from all the disease back and forth lately it seems there are three options in play for making 2022 a progressive vs stagnant year in disease preps and better retention:

focus more on quality build quarantine vs less

or

focus on less quarantine vs more

or

or focus on tank quality reinforcements / maturity / flow schemes / hiding place quality like Paul promotes and beyond excellent feed quality stepped up efforts from aquarists


a key caveat in making the choice is trying to convince cyclers to slow down after attaining a quick ready tank…they won’t listen, so if fish preps are going to begin pretty much instantly how can we promote option 3? I can’t see drifting towards recommending they quarantine less/ add the tangs now/ so we are left with one last option to meet the timing demands of the masses?


specific to this thread: what convinced me to recommend quarantine in my cycling threads is the # of years this forum was running with HF and Jay without changing overall practices. Each year they could cease advocating qt and fallow, they don’t, the top two fish specialists I know have convinced me with their consistent recommends.
 
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Lyss

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My friend joined the hobby a few years ago before QT places like TSM were around.

I told him to order all captive bred fish directly from ORA and he chose to buy all his corals form cultivated reef.

Thriving tank and no disease problems. Bigger tanks don’t have enough fish choices but for a beginner with a nano. It can be done fairly safely if a person is fine with some limitations vs frustration of potential disease. Now there are even more options with QT venders available.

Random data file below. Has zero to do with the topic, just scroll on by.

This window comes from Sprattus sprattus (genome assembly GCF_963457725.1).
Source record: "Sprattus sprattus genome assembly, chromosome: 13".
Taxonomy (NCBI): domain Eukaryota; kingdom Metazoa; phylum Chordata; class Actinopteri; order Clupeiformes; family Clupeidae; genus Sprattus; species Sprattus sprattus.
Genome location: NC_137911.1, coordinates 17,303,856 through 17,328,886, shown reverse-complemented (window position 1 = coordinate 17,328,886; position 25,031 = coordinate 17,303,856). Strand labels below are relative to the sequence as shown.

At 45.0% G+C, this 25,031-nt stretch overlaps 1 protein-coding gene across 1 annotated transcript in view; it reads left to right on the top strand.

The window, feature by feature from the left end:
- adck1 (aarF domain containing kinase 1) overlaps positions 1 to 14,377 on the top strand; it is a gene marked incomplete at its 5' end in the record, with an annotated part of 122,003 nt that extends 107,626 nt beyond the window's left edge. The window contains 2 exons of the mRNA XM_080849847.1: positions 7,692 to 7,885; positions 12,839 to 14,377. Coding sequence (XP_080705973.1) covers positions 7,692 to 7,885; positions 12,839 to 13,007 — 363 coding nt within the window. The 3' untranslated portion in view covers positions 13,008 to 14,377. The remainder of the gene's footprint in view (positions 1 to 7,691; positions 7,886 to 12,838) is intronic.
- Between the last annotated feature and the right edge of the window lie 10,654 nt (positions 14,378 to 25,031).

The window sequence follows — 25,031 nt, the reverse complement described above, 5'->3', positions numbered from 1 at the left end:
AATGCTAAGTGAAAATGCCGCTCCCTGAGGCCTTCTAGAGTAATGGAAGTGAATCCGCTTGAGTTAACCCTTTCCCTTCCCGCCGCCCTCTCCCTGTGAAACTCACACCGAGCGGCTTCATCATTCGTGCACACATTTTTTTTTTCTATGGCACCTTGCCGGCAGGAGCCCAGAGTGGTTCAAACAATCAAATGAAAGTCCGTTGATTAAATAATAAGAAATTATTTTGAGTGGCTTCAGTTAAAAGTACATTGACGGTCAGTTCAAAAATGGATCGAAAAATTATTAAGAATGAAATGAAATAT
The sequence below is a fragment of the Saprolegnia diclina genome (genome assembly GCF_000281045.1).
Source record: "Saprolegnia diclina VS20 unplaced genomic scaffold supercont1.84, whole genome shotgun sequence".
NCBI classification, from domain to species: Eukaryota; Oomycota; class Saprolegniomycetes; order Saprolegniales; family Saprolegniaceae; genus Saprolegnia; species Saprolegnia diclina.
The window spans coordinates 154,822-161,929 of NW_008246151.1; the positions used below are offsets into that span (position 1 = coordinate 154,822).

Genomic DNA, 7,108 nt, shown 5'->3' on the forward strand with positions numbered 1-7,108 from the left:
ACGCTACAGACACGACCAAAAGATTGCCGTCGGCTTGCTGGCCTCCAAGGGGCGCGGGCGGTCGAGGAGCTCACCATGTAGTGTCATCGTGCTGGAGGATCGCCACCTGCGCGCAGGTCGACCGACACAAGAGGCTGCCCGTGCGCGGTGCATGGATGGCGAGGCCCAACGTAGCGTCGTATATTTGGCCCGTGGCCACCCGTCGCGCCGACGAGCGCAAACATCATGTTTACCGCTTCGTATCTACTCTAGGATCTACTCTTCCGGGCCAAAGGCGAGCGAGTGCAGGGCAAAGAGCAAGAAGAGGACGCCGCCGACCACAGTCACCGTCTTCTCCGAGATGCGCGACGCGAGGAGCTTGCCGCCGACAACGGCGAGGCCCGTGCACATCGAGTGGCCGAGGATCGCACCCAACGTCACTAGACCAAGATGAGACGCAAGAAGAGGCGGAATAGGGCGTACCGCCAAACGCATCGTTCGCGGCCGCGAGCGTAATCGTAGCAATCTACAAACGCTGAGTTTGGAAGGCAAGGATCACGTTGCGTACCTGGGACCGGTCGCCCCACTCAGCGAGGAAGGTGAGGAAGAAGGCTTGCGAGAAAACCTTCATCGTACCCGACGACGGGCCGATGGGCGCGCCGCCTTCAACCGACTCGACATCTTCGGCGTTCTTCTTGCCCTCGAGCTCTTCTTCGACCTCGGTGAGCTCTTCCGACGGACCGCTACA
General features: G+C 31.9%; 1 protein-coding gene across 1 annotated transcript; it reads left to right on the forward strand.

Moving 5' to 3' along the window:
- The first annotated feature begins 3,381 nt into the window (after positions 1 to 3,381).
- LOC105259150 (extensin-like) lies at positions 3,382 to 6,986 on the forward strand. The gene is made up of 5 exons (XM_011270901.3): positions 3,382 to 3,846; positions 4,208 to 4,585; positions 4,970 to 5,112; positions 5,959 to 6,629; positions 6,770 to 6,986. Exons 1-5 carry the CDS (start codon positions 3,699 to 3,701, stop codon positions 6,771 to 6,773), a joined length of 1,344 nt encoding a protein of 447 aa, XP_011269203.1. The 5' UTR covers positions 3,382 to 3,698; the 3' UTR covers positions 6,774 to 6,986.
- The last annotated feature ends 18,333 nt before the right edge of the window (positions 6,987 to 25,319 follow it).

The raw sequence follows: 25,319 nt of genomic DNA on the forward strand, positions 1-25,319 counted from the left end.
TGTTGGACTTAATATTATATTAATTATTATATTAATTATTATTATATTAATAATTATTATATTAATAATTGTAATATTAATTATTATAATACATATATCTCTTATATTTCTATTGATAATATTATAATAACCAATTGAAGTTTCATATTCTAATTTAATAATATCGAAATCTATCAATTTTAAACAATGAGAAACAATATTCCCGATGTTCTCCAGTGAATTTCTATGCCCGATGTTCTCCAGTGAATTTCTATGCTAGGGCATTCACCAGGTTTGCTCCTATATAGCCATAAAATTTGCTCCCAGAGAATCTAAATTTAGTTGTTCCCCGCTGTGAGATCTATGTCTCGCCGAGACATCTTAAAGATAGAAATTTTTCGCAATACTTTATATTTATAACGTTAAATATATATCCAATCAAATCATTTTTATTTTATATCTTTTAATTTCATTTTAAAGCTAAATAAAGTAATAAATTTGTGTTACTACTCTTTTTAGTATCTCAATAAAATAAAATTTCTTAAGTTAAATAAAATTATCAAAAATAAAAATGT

I personally think this is really good.

Part of my issue with this topic, broadly, is that when we recommend QT to newcomers and someone has trouble accomplishing that — not enough space, money, etc — we should be able to then work to be helpful… Like: okay, this person can’t afford to set up/make space for a quarantine tank, so what can we do to help them? Maybe it’s suggesting the sort of thing I do, maybe it’s buying captive bred direct from ORA or Biota, maybe it’s buying from a source that fully QTs the fish. Offering help to folks new to the hobby in this way on a case-by-case basis can really increase success without the need to alter official recommendations, IMO.

And of course, no matter what or how anyone recommends, ppl are gonna do what they want to do. We can’t force anyone to put a recommendation into practice, we can only be as helpful as possible and try to nudge them in a positive direction.
 
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HuduVudu

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And of course, no matter what or how anyone recommends, ppl are gonna do what they want to do.
Amazingly both sides of the QT debates sufer from this.